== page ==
But the ISO C99 language standard still does not make provisions for operations commonly used in DSP applications, such as multiple-data operations, saturating arithmetic, or fixed point types. With a standard C compiler, an application could still be partitioned with control tasks written in C and DSP written in assembly.
One way tool vendors have improved this situation is to allow DSP programming in C by adding ‘intrinsic functions’ to their compiler. Intrinsic functions are recognized by name in the compiler and are handled differently than regular function calls in that the compiler will generate a known instruction or series of instructions, typically without making a function call at all.
For instance, an intrinsic function call might be used to signal to the compiler that a saturating add should take place on two integers. It would be called as if a function were written that takes two integral integer parameters (whose values should be added) and returns the result in an integer. For instance, if the instruction to perform a saturating add is ‘adds’ on the convergent architecture, the result of:
k = sat_add(i, j )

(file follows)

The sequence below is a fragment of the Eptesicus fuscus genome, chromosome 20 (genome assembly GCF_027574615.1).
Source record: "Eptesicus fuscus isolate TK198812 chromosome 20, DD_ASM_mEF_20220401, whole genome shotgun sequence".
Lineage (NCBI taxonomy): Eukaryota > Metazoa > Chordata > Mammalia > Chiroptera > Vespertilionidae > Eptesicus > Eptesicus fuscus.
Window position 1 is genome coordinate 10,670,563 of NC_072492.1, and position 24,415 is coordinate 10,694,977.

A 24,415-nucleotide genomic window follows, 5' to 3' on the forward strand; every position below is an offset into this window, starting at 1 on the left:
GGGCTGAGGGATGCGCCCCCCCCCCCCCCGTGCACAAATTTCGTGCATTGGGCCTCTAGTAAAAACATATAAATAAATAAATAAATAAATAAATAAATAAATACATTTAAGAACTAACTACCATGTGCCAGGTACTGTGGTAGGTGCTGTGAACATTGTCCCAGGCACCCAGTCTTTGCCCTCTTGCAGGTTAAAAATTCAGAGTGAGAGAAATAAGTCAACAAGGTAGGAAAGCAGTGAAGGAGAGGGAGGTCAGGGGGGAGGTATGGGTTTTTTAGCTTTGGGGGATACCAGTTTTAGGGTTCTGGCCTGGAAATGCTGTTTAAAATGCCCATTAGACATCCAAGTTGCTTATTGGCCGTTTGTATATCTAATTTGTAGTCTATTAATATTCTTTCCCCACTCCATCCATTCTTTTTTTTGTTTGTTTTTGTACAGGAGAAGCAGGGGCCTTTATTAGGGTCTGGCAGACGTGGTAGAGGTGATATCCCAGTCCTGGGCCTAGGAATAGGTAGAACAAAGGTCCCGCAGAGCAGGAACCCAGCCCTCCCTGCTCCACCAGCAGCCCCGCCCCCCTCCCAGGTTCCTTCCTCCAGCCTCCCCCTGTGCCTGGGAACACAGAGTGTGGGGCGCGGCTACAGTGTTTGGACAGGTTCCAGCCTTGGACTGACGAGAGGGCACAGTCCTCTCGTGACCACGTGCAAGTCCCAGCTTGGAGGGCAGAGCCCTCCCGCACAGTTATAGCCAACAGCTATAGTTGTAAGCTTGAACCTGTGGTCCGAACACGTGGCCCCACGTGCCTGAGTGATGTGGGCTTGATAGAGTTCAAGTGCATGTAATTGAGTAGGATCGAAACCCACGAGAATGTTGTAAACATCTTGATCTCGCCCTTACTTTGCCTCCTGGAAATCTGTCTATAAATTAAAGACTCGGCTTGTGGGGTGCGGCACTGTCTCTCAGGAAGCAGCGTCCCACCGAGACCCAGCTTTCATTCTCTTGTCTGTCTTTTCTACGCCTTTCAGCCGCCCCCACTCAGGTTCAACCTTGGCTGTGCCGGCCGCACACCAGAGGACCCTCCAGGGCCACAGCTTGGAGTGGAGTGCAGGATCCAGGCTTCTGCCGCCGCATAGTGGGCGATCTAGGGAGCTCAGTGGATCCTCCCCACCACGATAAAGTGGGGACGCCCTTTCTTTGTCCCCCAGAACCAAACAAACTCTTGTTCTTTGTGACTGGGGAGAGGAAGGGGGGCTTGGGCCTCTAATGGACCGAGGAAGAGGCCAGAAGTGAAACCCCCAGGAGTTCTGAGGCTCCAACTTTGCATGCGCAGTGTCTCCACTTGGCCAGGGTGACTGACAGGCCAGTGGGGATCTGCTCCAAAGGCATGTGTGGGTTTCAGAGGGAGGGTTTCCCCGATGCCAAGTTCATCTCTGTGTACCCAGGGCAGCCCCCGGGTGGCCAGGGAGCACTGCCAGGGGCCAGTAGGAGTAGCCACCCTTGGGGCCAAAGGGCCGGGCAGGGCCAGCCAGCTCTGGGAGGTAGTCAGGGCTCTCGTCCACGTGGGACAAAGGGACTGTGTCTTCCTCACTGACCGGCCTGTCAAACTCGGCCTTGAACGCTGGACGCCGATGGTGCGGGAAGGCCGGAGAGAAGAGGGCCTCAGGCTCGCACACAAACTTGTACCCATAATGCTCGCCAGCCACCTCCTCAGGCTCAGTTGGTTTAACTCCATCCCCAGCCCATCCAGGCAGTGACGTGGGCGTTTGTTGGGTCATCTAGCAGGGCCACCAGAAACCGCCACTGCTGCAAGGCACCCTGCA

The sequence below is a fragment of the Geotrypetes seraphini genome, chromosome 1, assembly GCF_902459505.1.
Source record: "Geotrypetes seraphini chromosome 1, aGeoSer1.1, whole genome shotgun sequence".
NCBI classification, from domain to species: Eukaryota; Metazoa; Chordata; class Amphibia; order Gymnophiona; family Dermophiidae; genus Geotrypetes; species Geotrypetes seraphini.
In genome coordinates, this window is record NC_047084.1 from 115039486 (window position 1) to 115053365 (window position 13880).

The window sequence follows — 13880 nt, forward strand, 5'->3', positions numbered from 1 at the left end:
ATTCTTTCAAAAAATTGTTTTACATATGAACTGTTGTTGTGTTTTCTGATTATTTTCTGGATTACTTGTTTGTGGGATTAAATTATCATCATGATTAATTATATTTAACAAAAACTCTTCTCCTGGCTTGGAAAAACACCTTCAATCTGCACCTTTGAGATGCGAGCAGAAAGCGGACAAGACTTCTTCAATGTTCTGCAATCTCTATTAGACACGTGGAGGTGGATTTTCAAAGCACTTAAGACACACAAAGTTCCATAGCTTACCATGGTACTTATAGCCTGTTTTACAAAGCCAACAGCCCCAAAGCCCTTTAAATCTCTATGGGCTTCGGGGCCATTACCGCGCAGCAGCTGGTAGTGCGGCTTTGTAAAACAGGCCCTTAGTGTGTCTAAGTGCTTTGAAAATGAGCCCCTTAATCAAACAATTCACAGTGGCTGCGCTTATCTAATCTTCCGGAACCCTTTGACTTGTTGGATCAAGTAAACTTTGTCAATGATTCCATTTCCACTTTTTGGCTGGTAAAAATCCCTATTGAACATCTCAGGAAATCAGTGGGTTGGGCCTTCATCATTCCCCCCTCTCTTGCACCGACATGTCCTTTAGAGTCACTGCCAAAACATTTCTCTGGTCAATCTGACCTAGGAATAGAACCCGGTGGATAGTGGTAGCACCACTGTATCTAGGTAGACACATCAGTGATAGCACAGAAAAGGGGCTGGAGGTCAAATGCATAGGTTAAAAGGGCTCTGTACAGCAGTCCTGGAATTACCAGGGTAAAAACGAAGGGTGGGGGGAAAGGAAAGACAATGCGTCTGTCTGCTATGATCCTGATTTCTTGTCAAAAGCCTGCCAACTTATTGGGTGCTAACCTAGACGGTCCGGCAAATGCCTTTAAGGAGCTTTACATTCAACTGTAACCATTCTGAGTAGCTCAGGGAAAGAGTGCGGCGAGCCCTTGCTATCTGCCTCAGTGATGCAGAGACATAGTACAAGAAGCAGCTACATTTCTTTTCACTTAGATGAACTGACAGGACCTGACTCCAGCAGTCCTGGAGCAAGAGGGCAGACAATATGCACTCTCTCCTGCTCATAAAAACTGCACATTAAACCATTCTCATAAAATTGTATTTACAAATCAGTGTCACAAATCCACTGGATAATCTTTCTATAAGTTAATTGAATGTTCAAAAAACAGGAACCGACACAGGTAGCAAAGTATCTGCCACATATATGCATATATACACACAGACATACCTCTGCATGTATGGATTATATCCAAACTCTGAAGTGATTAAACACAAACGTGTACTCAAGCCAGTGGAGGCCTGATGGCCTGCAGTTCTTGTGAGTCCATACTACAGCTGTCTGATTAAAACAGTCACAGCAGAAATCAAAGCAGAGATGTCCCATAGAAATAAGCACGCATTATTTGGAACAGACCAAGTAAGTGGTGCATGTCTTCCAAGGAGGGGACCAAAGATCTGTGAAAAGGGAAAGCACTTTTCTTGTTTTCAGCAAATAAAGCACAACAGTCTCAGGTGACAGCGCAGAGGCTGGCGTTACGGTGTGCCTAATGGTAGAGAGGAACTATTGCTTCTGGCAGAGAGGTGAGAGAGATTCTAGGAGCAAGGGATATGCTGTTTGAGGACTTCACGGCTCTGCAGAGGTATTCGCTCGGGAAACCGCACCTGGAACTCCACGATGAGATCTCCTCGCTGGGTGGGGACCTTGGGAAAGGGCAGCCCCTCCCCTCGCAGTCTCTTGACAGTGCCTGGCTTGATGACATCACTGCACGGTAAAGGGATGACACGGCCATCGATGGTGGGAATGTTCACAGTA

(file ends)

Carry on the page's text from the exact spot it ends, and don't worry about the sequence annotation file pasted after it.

would simply be (assuming i, j, and k were in r1, r2, and r3 respectively):
adds r3, r1, r2
The expressive power of C and availability of optimizations (such as register allocation, instruction scheduling, etc.) are possible with the intrinsic function approach. The solution of intrinsic functions alone is certainly an improvement over being required to write all DSP code in assembly, but it also has limitations.
First, the use of intrinsic functions does not harness the portability of C. An architecture designer may mandate the intrinsic names and so these names will not be shared between different architectures.
Secondly, an intrinsic function’s name may not be particularly revealing of what it does. For instance, fixed point types are arithmetic types that can support many of the same operations as floating point types. Yet if the user wants to port code that works for floating point types to fixed point types, the code would need to be rewritten to use less obvious intrinsic calls.